Where else can you create things in science fiction like encryption, security, and decentralized currency? It's wild west now – it brings good and bad aspects. This area can be more transparent and ultimately regulated. But there is no doubt that cryptocurrency is one of the most innovative areas you can use right now. Naval Ravikant said in a recent interview that the key to success is to give society what it wants, but you don't know how to do it. You can't learn this kind of knowledge at school; if you can, the material civilization of this world has long been extremely saturated. So go and build something that no one knows how to build. Now, the blockchain is brand new and there is still a lot to be solved. If you succeed in building the future of decentralized technology, then the world will bring you great returns. So, what do you need to know before you enter this field?


I suggest that you strengthen your understanding of the basic principles before you delve into it. The blockchain is based on decades of research in computer science, cryptography and economics. Nakamoto is a "traitor", but he is also very clear about his previous history. To understand how blockchain works, you need to understand the building blocks before the blockchain and why these things don't work.

Here are some good prerequisites to be familiar with, sorted by importance.

Note that these links are just a starting point and you may want to dig deeper into many of these topics.

computer science

data structure

You need to be familiar with the features and complexity guarantees of the main data structures: linked lists, binary search trees , hash maps , and graphs (especially directed acyclic graphs with significant features in the blockchain ). Building them from scratch helps to better understand how they work and their properties.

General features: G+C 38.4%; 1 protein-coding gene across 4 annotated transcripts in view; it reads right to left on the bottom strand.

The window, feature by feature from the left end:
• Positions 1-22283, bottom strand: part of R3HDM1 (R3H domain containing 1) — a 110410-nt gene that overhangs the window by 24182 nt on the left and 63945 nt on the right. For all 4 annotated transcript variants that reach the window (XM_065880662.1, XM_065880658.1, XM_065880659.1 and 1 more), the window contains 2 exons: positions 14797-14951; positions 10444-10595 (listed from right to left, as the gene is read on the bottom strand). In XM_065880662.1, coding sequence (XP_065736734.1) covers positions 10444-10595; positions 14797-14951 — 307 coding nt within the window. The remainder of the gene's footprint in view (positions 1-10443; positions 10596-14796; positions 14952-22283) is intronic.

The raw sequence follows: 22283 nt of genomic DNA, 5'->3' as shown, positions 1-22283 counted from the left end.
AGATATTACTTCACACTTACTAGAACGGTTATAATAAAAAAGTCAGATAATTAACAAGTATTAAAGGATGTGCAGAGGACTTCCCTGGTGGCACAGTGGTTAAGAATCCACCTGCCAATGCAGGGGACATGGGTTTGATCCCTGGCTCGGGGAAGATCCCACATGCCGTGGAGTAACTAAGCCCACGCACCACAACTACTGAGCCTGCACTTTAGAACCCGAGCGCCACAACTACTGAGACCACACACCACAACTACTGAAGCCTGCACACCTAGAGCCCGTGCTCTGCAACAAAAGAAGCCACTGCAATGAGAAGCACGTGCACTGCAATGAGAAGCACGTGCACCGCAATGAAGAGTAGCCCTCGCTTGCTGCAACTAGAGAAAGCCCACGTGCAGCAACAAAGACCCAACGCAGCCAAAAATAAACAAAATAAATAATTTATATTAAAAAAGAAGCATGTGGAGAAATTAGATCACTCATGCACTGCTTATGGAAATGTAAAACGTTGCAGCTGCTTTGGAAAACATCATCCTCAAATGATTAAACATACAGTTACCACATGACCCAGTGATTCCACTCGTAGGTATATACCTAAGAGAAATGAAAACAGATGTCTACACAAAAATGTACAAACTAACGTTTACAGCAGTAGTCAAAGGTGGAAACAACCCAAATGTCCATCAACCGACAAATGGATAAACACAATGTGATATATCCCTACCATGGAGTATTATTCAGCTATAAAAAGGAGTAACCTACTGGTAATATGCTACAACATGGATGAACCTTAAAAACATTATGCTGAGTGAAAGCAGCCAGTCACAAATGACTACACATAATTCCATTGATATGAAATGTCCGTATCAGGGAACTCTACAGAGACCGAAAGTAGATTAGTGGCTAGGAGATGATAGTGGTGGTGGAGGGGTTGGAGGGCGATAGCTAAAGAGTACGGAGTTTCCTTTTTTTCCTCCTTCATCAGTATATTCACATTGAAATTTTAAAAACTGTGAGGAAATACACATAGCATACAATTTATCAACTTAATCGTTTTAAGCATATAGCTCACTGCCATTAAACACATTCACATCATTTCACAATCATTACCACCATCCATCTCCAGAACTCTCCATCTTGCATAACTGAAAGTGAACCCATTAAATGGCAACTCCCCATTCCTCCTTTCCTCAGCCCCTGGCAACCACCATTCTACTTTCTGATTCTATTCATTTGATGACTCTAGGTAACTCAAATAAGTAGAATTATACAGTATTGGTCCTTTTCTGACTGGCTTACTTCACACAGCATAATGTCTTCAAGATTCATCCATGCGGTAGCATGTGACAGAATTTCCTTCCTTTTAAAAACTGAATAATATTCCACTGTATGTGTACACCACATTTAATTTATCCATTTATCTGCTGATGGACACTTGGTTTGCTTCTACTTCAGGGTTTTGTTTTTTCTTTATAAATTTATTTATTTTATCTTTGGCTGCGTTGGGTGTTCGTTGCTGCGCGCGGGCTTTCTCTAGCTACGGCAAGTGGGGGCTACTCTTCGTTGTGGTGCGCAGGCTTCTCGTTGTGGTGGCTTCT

Cryptography is synonymous and basic for cryptocurrency. All cryptocurrencies use public/private key cryptography as the basis for identity and authentication. I recommend learning RSA ( RSA ) (it's easy to learn, doesn't require a strong mathematical background), then look at ecdsa ( ECDSA ). Elliptic curve cryptography requires more abstract mathematics – it doesn't matter to understand all the details, but be aware that this is the password used by most cryptocurrencies, including Bitcoin.

Another important cryptographic primitive is the cryptographic hash function (hash function). These are used for consistency and are building blocks for the merkle tree. Merkle trees support Merkle proofs , one of the key optimizations for blockchain for scalability.

Distributed Systems

There are some good textbooks on distributed systems ( https://dataintensive.net/ ), but this is a huge and difficult area of ​​research. Distributed systems are absolutely necessary for the demonstration of blockchains, so the foundation must be established here before processing blockchain programming.

Once your system is no longer running on a single machine, you must begin to demonstrate consistency and consensus. You need to understand the difference between linear and final consistency models. You also need to understand the guarantees of fault-tolerant consistency algorithms, such as Paxos and RAFT . Understand the difficulty of demonstrating time in a distributed system and appreciate the trade-off between security and activity.

With this background, you will be able to understand the difficulty of the Byzantine fault-tolerant consensus, which is the main security requirement for the public blockchain. You will need to understand PBFT , one of the first scalable algorithms to provide a Byzantine fault tolerance consensus. PBFT is the basis for many non-work proof blockchain consistency algorithms. Once again, you don't need to know too much detail about PBFT, but the overall idea and its security.

Understanding traditional distributed databases is also very useful (the core idea is that blockchains are essentially databases). Learn about sharding (for example, by consistent hashing), master-slave replication, distributed hash tables (DHTs) such as Chord or Kademlia .

The internet

The distribution of blockchains is largely due to its peer-to-peer network topology. Therefore, blockchain is a direct result of past p2p networks.

To understand the blockchain communication model, you need to understand the basics of computer networks: TCP and UDP, packet models, IP packets, and rough network routing.